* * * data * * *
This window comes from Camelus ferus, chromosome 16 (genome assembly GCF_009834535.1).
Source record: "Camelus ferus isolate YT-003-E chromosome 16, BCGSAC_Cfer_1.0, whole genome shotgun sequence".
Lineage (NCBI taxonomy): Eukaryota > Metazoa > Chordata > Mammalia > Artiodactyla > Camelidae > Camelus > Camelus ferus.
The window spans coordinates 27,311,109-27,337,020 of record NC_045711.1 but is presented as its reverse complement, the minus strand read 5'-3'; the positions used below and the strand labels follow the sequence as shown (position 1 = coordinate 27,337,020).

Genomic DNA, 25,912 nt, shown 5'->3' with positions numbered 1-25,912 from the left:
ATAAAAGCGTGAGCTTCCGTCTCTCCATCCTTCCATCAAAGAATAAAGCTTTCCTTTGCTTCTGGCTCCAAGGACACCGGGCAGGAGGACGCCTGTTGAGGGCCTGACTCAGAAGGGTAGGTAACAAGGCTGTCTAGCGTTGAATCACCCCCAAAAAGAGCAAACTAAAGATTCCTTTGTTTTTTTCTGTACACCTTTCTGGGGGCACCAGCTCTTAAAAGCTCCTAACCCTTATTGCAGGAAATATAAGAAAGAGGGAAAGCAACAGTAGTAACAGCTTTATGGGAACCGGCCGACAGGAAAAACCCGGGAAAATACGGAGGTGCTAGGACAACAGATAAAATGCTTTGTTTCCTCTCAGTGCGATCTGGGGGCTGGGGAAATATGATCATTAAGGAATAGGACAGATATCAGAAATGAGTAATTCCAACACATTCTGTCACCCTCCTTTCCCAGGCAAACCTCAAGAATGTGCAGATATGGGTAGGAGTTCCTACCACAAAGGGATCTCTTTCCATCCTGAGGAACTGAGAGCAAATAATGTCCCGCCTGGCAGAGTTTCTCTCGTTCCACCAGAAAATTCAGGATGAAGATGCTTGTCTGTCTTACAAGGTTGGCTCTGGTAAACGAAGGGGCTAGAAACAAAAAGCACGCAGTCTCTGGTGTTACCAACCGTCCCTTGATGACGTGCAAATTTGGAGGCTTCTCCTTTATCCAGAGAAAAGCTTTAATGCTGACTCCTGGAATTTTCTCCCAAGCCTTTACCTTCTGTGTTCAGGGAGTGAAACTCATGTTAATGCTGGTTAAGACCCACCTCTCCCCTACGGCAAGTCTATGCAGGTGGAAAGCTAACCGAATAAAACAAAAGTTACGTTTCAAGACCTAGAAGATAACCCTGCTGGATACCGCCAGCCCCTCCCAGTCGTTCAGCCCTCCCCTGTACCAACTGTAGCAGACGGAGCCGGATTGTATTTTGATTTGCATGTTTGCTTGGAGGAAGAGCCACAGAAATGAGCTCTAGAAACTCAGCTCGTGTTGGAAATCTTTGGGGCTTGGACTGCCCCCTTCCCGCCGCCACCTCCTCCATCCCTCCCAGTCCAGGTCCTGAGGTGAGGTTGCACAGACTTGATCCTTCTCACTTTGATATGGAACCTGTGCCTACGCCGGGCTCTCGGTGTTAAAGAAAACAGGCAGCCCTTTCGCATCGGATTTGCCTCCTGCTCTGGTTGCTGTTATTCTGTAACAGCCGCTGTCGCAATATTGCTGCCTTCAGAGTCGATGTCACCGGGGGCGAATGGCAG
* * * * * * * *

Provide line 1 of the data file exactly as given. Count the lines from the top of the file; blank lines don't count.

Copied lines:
This window comes from Camelus ferus, chromosome 16 (genome assembly GCF_009834535.1).